Lillian Goodhue

Jazz Vocals - Soprano Duke Ellington, Cab Calloway

Born: 1896  Montgomery, AL

Died: 1994


From the 1920's to the mid-1950's, Lillian "Biddie" Paige appeared under the stage name of Lillian Goodhue

She was a regular at a Chicago State Street Club as a singer and dancer. She appeared solo and with Annie Mae Crowder (Johnson) as The Creole Girls.

She worked with Duke Ellington, Cab Calloway, Lena Horne, Louis Armstrong and Count Basie and performed, occasionally, for Big Crosby, Frank Sinatra, Clark Gable, Joe Lewis, Judy Garland and performed for Al Capone.


Source: Alabama Music Hall of Fame





THE CAREER OF ONE MONTGOMERY-born singer spanned nearly five decades, yet her name is not nearly as recognizable as those of the friends who shared her spotlight: Josephine Baker, Gab Galloway, Duke Ellington, and Bessie Smith. Her name might have remained obscure if not for an exciting discovery in 1994. A collection of extraordinary and rare photographs found in a storage shed shortly before her death illuminates once again the life and career of Lillian Goodner.

She was born Lillian Paige in 1896. As a young girl, she went to live with family in Chicago, where educational opportunities were better. Chicago, one of the cities where jazz music would take flight, could not have been a more perfect city for Lillian's burgeoning talent. While finishing her education there, she entered and won many talent contests, singing popular songs of the day. It was not long before the young girl from Alabama made the quick transition from amateur contests to professional entertaining and began touring big cities throughout the country.

In the 1920s, crowds of all races enjoyed musical shows featuring black artists. Paired with her girlhood friend from Montgomery, Mae Growder, Lillian toured with such shows; the duo called themselves "The Creole Sisters." Lillian toured with many shows and many producers throughout the early 1920s. In 1921 she performed with a show under the direction of former Alabama resident Spencer Williams, who would later direct the great Josephine Baker in Paris. Throughout her career, Lillian would encounter many of the biggest names in the business.


She recorded her first songs for Ajax Records of Chicago in 1923. In a powerful and mature voice, Lillian performed such songs as "Chicago Blues," "No One Can Toddle Like My Cousin Sue," and "Awful Moanin' Blues." Two songs from that era, "Four Flushing Papa (You've Got to Play Me Straight)" and "Gonna' Get Somebody's Daddy (Just Wait and See)," featured cornet playing by Bubber Miley, whose distinctive use of the plunger mute would influence the sounds of Duke Ellington, Cootie Williams, Ray Nance, and other jazz trumpeters.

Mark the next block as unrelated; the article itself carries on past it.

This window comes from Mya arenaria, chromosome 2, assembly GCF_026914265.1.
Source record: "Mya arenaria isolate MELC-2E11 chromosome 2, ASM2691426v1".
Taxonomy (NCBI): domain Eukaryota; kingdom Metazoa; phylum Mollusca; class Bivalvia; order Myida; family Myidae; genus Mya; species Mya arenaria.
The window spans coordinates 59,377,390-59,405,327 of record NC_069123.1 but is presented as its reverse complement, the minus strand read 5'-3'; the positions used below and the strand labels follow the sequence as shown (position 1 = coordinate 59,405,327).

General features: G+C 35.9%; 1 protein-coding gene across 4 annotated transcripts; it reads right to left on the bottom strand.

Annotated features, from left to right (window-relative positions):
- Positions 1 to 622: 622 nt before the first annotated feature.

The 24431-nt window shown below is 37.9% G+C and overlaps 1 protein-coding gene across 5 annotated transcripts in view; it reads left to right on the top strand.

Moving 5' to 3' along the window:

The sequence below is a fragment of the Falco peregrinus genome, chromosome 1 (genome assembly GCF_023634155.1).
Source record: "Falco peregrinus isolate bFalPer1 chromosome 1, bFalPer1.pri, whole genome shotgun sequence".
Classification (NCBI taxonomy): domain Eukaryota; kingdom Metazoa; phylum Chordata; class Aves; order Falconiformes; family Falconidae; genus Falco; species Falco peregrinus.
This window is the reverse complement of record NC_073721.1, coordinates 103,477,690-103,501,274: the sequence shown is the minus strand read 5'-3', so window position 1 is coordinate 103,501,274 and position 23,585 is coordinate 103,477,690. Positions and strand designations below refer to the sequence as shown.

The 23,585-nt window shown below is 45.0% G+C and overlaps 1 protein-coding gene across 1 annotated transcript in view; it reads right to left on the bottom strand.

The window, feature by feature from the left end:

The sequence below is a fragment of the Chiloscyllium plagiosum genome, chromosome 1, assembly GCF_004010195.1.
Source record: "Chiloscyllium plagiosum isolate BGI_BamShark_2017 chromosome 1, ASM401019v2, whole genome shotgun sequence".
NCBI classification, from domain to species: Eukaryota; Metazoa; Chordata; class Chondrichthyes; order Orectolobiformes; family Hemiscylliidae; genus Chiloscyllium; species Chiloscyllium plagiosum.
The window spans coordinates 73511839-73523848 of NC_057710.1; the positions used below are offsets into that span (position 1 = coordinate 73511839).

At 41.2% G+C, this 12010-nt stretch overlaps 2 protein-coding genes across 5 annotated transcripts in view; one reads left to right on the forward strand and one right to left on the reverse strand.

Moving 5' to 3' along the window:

By the mid-1920s Lillian Goodner was touring Canada and major cities such as New York, Chicago, St. Louis, Minneapolis, and San Francisco. She even performed in Europe and as far from home as Australia. By the early 1930s Duke Ellington and his band were backing her up on her solo tour, which included the spotlight of New York's Cotton Club. It was during early morning practices at the Cotton Club that Duke took to calling Lillian by her nickname, "Biddie."

A few years later, Lillian married William Penn and moved from Chicago to Minneapolis to make a home. But even married life could not keep the dedicated entertainer at home; she continued to travel the nightclub circuit throughout the Midwest, performing often in Minneapolis, St. Louis, and Chicago. When the Second World War broke out, Lillian sang in U.S.O. shows in Detroit, Oakland, and even her hometown of Montgomery where, in 1942, she and Glenn Miller entertained troops at Maxwell Field.